Community Service For A Grumpy Green In A Monster Menagerie

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Lord Justice Burns, had sentenced the perpetrator of the Windermere fish famine, Nancy Benn, to three years’ community service in George’s monster menagerie, and while George slept through an armour-off week, his man, Jack, was trying to find a room in which Nancy could stay. George’s ancient dilapidated castle had few habitable rooms, and apart from George’s and Jack’s own rooms, all available space was filled with tools and equipment needed to support the growing population of megafauna.

After surveying the limited alternatives, Nancy opted for moving into the incubation room, used for maintaining egg temperature during the winter. ‘At least it’s warm,’ she said, ‘and I’m used to living with monsters’ eggs.’

‘It’s not often we have more than one egg at a time,’ said Jack, ‘and sometimes there’s no egg in here, especially in the summer when eggs can be left outside.’

‘Where do you roll them?’

‘That’s just the point,’ said Jack, ‘if they’re stored in here they have to be rolled in the yard outside, and with the uneven cobble stones rolling can be difficult and there’s always the risk of a crack.’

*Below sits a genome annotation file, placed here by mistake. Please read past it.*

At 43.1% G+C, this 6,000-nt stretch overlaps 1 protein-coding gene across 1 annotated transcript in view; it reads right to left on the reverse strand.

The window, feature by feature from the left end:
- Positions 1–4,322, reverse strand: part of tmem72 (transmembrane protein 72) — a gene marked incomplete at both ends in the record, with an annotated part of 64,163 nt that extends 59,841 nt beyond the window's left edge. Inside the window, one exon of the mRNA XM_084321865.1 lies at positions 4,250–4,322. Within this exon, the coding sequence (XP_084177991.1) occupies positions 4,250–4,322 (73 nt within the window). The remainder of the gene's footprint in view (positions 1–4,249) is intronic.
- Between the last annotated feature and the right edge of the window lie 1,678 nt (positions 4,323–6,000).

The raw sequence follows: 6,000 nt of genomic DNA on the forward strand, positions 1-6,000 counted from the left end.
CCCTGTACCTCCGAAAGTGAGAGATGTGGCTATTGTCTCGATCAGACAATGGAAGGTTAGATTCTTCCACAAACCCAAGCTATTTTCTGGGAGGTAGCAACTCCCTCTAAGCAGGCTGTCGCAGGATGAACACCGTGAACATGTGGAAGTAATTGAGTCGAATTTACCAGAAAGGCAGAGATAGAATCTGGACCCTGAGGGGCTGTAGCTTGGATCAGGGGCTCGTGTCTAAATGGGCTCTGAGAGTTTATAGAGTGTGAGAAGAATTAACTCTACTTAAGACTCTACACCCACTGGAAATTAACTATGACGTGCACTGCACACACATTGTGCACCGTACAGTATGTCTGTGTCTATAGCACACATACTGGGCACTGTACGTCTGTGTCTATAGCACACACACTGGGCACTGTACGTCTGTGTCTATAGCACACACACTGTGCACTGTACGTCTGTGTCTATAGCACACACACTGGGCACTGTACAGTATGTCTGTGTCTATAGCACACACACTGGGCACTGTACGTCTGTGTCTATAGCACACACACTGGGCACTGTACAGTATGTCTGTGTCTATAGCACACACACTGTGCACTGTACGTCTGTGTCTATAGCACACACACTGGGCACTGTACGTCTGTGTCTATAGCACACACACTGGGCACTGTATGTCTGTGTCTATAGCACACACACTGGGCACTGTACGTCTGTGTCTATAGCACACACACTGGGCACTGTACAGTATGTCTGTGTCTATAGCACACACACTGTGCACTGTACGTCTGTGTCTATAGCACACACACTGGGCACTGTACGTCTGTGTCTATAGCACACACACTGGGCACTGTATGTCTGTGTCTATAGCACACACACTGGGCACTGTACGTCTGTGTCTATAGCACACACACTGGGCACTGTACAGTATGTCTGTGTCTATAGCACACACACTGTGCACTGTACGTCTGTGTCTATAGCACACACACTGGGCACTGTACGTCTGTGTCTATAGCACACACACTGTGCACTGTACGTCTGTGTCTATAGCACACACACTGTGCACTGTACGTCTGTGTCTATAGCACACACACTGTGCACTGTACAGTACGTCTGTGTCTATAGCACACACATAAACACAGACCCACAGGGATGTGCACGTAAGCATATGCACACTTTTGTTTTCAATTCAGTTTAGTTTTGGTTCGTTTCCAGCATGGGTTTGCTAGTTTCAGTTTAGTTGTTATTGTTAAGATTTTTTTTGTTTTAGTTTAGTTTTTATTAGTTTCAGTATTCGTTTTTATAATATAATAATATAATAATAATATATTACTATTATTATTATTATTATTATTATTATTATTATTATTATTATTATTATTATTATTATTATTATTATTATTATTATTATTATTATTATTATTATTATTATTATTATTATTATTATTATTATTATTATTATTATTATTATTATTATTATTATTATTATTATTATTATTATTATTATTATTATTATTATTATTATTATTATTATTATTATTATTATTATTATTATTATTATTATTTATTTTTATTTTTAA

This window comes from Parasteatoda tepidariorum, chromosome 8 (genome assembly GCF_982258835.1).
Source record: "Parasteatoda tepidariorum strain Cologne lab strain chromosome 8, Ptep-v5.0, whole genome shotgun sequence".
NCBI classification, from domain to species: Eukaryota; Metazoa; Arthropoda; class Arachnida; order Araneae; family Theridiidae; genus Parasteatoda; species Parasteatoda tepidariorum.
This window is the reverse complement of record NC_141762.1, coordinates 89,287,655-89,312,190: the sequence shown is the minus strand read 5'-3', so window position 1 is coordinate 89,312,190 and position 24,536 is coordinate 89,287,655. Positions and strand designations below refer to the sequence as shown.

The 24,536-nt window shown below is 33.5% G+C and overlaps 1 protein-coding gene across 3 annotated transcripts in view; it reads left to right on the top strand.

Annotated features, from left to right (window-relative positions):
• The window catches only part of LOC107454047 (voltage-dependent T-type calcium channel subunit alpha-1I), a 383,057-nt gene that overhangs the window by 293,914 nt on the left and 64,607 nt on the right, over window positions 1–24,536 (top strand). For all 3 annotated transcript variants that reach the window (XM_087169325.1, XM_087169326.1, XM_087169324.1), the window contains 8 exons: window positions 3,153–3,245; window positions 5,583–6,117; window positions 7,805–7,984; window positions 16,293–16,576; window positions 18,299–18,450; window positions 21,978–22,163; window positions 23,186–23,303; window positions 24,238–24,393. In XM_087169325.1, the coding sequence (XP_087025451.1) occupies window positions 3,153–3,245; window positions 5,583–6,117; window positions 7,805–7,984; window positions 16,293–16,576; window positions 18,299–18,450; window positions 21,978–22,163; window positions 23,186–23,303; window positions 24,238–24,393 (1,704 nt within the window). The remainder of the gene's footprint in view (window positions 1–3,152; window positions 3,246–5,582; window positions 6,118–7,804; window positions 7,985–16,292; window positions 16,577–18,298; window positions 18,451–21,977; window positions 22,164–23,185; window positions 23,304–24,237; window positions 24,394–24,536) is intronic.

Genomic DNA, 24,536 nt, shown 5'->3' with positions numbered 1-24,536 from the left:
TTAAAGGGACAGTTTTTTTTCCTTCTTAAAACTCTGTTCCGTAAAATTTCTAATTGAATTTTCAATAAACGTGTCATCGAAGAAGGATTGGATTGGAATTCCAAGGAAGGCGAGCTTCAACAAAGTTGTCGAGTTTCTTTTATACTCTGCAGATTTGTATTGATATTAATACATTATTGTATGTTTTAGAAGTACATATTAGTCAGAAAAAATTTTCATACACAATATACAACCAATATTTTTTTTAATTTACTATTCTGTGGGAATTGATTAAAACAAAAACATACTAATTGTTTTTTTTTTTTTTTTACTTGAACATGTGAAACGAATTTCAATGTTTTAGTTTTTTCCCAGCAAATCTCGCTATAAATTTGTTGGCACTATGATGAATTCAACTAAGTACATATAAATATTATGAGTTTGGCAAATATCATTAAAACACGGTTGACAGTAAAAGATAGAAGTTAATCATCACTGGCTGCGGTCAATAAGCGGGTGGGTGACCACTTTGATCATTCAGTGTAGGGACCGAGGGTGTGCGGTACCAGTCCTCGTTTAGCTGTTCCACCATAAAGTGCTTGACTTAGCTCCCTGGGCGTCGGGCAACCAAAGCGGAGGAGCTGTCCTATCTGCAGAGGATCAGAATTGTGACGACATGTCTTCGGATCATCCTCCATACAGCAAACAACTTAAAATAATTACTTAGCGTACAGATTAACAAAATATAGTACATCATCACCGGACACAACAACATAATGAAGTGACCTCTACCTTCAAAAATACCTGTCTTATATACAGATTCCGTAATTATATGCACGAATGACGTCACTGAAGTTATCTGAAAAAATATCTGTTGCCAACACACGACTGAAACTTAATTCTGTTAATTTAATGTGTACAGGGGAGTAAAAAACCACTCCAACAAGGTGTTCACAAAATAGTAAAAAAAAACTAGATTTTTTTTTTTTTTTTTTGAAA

‘And the summer eggs are laid on the grass and rolled on the grass?’

‘Yes, and usually all done by Mum!’

‘The natural way.’

‘Yes,’ said Jack, ‘but unfortunately all mums do not have natural instincts; they lay eggs at the wrong time and in the wrong place, some are not rollers and a few are egg-eaters or fail to prevent egg eating by the males. In almost all such cases, the eggs are safer in here and we become surrogate mums.’

‘How do you keep the eggs warm?’

‘We pack them in hay, it’s the old hay-box principle?’

‘Any fire risk?’

‘Yes, of course,’ said Jack, ‘Sometimes a wayward mum will come looking for her egg and the scent will draw her here. Then not being able to get inside, she will let fly with the hot stuff through the window and the hay goes up in flames.’

‘Has it happened?’

‘Once or twice; look at that blackened wall!’

‘Will it happen again?’

‘We hope not.’

‘How will you prevent it?’

‘We spray the hay with catnip, said Jack, ‘That blanket’s the scent of the egg.’

‘Repels monsters but attracts cats.’

‘Yes, I hope you’re a moggy lover.’

‘I hate all domestic animals.’

‘Then you’ll hate our monsters too,’ said Jack, ‘we treat them like domestic pets.’

‘Yes, I hate the whole set-up. All creatures should be free to live in the wild.’

‘That’s what motivated your crime and why the judge committed you to community service to change your ways.’

‘I’ll never change my beliefs. And if I get half a chance I’ll release all your pets!’

‘Well at least you’re being open with us,’ said Jack. ‘We shall be on guard to ensure that not even a half-chance arises.’

write by Alida

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